Contact Night Milk at email@example.com or search PatrickAwesome on Facebook.
Aka: Jake Clavette
Gear: Hercules DJ Consule Rmx
Plays: Kollege Klub on Wednesday nights
From the accent aigu that crowns the last letter of DJ Clavé’s name or the electronic music duo that first inspired him to explore the genre, Clavette embraces a French vibe.
Daft Punk’s 2007 album Alive introduced Clavette to the music he now mixes.
“I can trace it back to this one moment. I was a junior in high school, and we came back from this party,” Clavette said. “We were all just sitting there and listening to it. My mom’s calling me. It’s 3 a.m. in the morning. She’s like, ‘Jake, where are you?’ I was like, ‘Oh, I swear I’ll be home soon. Just hold on, I want to listen to this.’”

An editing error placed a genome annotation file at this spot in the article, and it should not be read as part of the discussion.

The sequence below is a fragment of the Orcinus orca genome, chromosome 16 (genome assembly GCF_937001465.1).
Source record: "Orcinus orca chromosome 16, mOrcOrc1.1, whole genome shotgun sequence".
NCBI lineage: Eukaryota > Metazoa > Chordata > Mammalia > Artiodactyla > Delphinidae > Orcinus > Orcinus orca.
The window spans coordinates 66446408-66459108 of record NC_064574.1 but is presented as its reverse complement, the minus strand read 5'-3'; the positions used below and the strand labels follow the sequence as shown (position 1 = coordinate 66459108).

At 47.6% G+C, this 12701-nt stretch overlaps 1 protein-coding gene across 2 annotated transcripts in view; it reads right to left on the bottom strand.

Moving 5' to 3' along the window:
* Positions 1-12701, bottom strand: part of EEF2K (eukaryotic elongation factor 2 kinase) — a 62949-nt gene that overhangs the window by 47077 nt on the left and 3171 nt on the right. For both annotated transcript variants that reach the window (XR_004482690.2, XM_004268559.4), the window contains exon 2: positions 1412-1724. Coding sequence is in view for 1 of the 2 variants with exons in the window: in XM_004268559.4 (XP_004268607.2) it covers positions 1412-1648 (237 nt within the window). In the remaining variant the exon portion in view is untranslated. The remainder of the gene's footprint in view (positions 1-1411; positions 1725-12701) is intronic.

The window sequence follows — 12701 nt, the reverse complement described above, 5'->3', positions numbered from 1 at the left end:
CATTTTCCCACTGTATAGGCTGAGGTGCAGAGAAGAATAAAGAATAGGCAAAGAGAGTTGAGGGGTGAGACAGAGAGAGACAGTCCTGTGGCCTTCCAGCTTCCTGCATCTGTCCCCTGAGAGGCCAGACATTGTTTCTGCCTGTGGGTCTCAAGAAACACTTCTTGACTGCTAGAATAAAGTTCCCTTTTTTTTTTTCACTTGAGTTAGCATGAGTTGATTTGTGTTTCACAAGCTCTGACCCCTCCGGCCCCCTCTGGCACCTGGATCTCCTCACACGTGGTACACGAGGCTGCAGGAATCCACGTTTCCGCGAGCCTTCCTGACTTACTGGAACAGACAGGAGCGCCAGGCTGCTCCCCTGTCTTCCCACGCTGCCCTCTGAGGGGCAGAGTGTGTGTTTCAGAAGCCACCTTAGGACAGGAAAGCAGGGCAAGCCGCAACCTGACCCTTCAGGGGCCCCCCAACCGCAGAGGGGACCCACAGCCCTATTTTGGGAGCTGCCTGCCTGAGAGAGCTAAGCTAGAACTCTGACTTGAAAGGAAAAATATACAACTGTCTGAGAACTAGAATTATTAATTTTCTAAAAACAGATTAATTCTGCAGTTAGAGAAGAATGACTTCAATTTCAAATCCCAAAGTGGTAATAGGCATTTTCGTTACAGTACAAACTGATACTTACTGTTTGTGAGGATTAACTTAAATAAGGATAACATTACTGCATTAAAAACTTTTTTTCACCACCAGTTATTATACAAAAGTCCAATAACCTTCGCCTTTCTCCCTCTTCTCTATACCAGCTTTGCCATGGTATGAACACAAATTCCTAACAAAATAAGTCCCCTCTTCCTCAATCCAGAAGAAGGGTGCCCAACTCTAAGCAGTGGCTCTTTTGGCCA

Clavette learned to DJ by watching YouTube videos; then, his fraternity brother suggested he play the KK.
“I was a little skeptical at first. I only wanted to open up for people and just play straight dance music,” Clavette said. “The first time I did it I had a blast. Now it’s turned into a regular thing. A lot of my friends will come. It gets pretty nuts, and I have a good time.”
DJ Clavé regularly incorporates electro artists including Avicii, Wolfgang Gardner and Porter Robinson, but pop remixes also help to introduce dancers to the electro music he loves.